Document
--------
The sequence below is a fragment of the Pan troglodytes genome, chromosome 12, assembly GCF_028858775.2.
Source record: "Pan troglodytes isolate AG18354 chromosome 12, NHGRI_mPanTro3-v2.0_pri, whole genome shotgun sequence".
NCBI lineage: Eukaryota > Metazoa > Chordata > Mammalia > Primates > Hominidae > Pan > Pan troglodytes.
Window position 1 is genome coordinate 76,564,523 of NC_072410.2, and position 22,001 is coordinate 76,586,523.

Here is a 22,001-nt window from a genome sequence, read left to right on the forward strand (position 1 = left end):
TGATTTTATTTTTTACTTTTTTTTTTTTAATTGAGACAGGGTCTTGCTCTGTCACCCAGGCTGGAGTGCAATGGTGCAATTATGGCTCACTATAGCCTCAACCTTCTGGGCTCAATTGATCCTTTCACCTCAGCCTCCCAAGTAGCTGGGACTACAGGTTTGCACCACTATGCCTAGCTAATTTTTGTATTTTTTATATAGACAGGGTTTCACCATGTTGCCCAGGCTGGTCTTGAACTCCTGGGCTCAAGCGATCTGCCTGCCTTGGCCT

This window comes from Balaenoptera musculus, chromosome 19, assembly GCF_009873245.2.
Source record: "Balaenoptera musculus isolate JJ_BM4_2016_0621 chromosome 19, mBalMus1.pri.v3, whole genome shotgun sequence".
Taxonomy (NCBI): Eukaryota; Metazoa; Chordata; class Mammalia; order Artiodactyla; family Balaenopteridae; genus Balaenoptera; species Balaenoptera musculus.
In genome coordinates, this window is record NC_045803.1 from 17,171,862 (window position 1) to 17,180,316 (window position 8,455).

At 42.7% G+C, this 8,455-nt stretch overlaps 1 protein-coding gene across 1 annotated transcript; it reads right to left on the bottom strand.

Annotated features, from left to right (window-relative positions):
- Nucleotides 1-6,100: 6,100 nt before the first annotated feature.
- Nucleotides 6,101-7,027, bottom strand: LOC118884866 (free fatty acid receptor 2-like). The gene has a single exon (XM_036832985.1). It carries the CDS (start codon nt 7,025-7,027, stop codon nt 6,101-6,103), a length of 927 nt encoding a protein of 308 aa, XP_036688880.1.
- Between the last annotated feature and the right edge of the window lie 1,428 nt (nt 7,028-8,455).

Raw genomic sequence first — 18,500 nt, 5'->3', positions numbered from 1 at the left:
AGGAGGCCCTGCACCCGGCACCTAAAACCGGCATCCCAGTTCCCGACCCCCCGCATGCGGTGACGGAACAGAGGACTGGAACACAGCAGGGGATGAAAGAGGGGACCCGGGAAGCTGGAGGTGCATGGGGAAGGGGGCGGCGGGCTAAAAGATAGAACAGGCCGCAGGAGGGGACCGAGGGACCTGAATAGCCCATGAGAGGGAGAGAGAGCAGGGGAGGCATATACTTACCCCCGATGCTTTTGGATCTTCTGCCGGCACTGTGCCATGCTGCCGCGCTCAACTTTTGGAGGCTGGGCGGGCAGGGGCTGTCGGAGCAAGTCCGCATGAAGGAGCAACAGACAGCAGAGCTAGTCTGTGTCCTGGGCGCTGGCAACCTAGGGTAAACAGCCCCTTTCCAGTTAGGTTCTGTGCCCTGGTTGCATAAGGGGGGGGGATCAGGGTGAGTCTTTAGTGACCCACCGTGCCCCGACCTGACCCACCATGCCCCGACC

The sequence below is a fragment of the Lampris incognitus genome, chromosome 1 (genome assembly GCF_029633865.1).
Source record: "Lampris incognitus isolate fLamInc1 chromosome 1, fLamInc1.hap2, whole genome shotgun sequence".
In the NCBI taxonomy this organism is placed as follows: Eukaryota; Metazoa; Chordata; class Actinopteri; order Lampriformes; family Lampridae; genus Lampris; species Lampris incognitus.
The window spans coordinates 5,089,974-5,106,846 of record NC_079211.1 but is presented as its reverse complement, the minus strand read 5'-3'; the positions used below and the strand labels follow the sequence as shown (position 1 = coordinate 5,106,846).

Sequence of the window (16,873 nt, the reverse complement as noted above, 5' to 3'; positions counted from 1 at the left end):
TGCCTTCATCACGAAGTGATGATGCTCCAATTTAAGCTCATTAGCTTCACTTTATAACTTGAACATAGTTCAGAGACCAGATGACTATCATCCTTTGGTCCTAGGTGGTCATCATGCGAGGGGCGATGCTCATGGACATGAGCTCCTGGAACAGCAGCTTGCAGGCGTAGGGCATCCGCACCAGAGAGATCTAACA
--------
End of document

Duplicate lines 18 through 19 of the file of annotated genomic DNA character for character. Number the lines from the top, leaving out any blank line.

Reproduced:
The sequence below is a fragment of the Lampris incognitus genome, chromosome 1 (genome assembly GCF_029633865.1).
Source record: "Lampris incognitus isolate fLamInc1 chromosome 1, fLamInc1.hap2, whole genome shotgun sequence".